Andreas Lundblad
Jan 12, 2008

My (Correct) Opinions on Hard Line-Wrapping

Let’s begin by pinning down what hard line wrapping really is:

  • If a text includes new-line characters (the character you type when hitting the return key) to wrap long lines, the text uses hard line wraps.
  • If the text only uses new-line characters in the end of paragraphs, i.e. lets long lines flow to the end of the application window, it uses soft line wraps.

An example of a soft-wrapped text

An example of a hard-wrapped text

Before you hard-wrap your tex-file consider the following…

…I might prefer longer lines than you

By hard-wrapping you impose your preferred line width upon me. By avoiding hard-wrapping you allow me to soft-wrap at whatever line-width I want.

…I might have a narrower editor/terminal than you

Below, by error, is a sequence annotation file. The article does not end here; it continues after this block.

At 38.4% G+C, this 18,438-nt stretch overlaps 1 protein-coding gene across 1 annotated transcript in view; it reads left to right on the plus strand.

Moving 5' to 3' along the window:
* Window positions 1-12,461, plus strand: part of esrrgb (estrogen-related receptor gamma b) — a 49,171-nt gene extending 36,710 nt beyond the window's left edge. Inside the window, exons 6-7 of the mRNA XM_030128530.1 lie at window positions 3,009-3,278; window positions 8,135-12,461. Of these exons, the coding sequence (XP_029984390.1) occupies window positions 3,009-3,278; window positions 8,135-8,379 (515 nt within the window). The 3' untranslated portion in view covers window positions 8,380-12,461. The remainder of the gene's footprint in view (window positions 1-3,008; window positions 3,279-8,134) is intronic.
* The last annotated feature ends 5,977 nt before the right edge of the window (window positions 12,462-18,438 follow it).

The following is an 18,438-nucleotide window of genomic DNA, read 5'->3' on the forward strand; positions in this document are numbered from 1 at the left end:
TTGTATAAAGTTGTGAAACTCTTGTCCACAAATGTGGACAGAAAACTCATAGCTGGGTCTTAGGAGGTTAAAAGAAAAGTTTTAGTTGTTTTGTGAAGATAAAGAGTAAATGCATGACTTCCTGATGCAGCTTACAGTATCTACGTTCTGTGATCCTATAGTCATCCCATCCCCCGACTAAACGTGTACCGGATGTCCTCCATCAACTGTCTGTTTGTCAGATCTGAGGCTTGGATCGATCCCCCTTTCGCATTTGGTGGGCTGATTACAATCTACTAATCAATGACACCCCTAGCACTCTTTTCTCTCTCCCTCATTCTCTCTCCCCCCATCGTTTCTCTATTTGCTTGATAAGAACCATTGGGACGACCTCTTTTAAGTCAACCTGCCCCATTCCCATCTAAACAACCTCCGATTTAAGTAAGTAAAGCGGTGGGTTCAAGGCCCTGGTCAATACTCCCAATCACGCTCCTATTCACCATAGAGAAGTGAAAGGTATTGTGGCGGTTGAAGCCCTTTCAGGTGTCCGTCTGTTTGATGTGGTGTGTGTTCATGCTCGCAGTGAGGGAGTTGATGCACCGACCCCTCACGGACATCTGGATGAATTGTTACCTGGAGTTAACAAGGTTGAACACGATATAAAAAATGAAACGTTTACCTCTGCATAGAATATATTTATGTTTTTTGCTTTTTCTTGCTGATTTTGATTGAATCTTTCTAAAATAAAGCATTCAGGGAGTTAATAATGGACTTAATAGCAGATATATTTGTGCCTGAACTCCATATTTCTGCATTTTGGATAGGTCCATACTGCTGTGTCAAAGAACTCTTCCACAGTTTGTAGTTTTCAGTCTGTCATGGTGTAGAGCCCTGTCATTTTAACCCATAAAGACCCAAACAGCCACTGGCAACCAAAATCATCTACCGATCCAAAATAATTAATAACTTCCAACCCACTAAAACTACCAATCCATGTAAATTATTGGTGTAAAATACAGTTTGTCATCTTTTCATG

What if my text editor is a bit narrower than
yours? Your
hard-wrapped lines might end up like this in
my editor. This
quite annoying and definitely harder to read.

…it sometimes prevents navigation by search

If I read a PDF-version of your document and want to jump to the corresponding point in the latex document I want to be able to search for a sequence of words. This will be impossible if the sequence of words has a hard-wrap somewhere in it.

…it might be hard to go back!

As far as I know there is no way of easily going back to “soft-wrap” or “long lines”.